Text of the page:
Thursday, July 31, 2014

Review: Synology Embedded DataStation EDS14

Review: Synology Embedded DataStation EDS14

Review: Synology Embedded DataStation EDS14


Small enough to fit comfortably in the palm of your hand, the diminutive Synology EDS14 is unlike any other NAS appliance you're likely to come across. Not least because it doesn't have room inside for any disks, just a couple of USB ports for external disk attachment and a slot to take high-speed flash memory cards.

It's also fanless and very rugged, allowing it to go where other NAS servers can't. Moreover, add one or more IP cameras and Synology's Surveillance Station software, and it makes a robust and very usable video surveillance platform.

Something of a Tardis

Don't be fooled by the lack of inches as inside the EDS14 there's room for a 1.2GHz Marvell Armada 370 processor plus 512MB of RAM. There's also space for a pair of Gigabit network ports as well as those two USB ports, one of which is USB 3.0. Okay, it's not a mind blowing spec, but it's good enough to run Synology's tried and trusted DSM operating system and enable us to use it to share out files and printers over our LAN - just like a full-size NAS appliance.

Synology EDS14 back

You can't expect much in the way of performance but although only single-core, the Marvell Armada processor isn't the main limiting factor. Indeed the throughput you get will be mainly down to the USB ports and the disks or SD card used.

For our tests we plugged in a 500GB Samsung USB 3.0 M300 Portable disk and connected up a Windows client over a Gigabit network connection. Using this we managed to read data via the EDS14 at up to 52MB/sec with writes a little slower, averaging out at around 40-45MB/sec. Reading and writing to an SDXC card was slower still, on average, about half as fast as our USB disk.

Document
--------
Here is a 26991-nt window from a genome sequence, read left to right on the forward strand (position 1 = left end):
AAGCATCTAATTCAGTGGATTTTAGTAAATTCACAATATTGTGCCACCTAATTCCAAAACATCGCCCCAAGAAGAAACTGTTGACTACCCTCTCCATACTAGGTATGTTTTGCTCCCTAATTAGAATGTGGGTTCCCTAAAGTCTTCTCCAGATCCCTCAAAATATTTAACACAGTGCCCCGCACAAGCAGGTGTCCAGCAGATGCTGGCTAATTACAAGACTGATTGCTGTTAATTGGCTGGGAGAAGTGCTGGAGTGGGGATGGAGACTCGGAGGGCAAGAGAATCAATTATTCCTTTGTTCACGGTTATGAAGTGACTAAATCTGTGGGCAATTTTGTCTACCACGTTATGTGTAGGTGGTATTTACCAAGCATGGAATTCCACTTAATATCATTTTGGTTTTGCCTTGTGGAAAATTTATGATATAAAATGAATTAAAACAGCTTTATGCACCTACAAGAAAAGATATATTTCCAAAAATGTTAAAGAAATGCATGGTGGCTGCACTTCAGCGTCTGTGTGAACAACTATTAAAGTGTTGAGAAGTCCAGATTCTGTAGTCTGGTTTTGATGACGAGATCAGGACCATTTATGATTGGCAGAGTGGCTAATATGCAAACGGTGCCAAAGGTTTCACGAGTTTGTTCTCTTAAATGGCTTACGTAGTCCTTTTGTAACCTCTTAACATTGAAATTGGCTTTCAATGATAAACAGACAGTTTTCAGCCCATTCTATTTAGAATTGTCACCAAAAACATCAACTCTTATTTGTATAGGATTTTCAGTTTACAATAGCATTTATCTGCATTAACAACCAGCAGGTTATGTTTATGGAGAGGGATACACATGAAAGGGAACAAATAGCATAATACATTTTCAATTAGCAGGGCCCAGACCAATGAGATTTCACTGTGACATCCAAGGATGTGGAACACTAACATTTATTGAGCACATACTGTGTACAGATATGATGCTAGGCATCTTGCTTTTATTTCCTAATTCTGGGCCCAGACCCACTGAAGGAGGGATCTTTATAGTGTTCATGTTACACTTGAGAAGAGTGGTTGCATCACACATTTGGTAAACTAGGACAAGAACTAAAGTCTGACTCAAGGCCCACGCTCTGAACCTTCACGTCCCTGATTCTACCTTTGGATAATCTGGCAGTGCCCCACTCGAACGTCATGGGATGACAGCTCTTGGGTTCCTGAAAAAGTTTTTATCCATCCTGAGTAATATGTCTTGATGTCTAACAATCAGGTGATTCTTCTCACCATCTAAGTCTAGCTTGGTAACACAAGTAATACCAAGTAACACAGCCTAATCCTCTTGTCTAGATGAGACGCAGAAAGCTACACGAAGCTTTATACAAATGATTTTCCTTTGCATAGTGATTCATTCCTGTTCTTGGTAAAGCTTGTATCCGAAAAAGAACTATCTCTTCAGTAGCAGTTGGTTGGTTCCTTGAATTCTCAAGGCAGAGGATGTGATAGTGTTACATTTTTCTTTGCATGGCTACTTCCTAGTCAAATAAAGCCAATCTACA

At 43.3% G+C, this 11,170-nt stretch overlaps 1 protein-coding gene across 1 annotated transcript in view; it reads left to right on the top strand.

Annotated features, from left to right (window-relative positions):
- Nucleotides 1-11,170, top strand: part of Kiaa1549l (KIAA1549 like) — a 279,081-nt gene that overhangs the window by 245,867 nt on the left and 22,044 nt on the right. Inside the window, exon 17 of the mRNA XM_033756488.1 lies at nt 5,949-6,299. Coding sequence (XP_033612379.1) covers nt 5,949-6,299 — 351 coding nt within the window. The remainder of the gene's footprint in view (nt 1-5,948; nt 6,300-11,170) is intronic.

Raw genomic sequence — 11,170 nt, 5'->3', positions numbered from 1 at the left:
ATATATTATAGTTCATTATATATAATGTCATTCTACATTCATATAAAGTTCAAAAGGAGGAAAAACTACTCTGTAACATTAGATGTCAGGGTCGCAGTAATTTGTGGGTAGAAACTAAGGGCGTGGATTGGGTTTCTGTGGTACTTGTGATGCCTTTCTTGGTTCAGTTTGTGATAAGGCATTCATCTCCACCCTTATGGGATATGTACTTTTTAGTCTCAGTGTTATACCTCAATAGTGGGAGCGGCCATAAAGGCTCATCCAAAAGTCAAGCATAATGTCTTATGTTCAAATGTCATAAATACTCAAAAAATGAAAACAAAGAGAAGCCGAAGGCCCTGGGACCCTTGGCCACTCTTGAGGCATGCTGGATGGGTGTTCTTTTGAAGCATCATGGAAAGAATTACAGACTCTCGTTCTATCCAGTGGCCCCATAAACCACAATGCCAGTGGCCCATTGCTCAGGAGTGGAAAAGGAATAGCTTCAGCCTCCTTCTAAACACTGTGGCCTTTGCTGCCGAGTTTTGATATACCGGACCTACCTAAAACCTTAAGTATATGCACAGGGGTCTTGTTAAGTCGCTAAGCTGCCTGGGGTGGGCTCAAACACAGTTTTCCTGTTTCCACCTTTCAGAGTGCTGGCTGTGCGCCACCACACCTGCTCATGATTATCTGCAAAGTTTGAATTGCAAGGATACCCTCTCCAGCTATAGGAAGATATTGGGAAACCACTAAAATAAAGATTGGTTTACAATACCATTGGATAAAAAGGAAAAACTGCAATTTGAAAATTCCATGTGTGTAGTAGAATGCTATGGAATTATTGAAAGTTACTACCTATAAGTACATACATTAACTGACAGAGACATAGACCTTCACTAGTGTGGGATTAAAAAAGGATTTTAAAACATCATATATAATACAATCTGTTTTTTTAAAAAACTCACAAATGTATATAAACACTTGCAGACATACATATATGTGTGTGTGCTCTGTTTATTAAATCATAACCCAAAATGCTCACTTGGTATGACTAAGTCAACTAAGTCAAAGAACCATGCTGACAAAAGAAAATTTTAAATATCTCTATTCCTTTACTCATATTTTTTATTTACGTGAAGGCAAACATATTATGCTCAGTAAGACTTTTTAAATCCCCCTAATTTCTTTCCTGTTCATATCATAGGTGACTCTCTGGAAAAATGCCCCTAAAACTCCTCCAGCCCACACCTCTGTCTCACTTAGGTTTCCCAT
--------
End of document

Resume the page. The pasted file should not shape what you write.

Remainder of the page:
Synology EDS14 with disk

These figures are nothing like what you might expect to get from a conventional NAS box but then USB disks aren't exactly the fastest kids on the block, and top-notch performance isn't the goal here.

The aim is to be able to put a NAS server in places that would otherwise be out of bounds due to lack of space, remoteness, extremes of temperature and so on. To this end the EDS14 is fanless and silent and, although it runs quite hot, able to work in temperatures from -20 to +50 degrees Celsius. It can also work off an input voltage of 7-24V enabling it to be powered from a variety of sources including a car cigarette lighter and, importantly, 12V supplies like those run to surveillance cameras.

Synology EDS14 front

On the downside, at around £160 inc. VAT (around US$ 275, AUD$ 295) the EDS14 looks a little bit expensive compared to most entry-level NAS appliances, including others in the Synology DiskStation family. However, it's not really competing with those products but is designed to fill a specific niche in the market, and it's not until you add Synology's Surveillance Station into the equation that you start to appreciate just what this little box is all about.

Surveillance to go

Put simply, installing Surveillance Station transforms the EDS14 from a simple NAS box into a self-contained network video recorder (NVR) and monitoring centre. Moreover, Surveillance Station is available for free, just like most other packages for this, and other, Synology NAS boxes, from the Synology package centre.

That said, there is a cost implication. A license for one camera is included free of charge but if you want more (the EDS14 can handle up to five) additional licenses are needed. A pack of four will cost around £170 inc. VAT (around US$ 290, AUD$ 310), effectively doubling the cost of this box. However, that's the only extra required and it should work with most IP cameras on the market. It certainly had no trouble at all discovering and automatically configuring either our elderly Linksys (Cisco) camera or a brand new D-Link dome camera on our test network.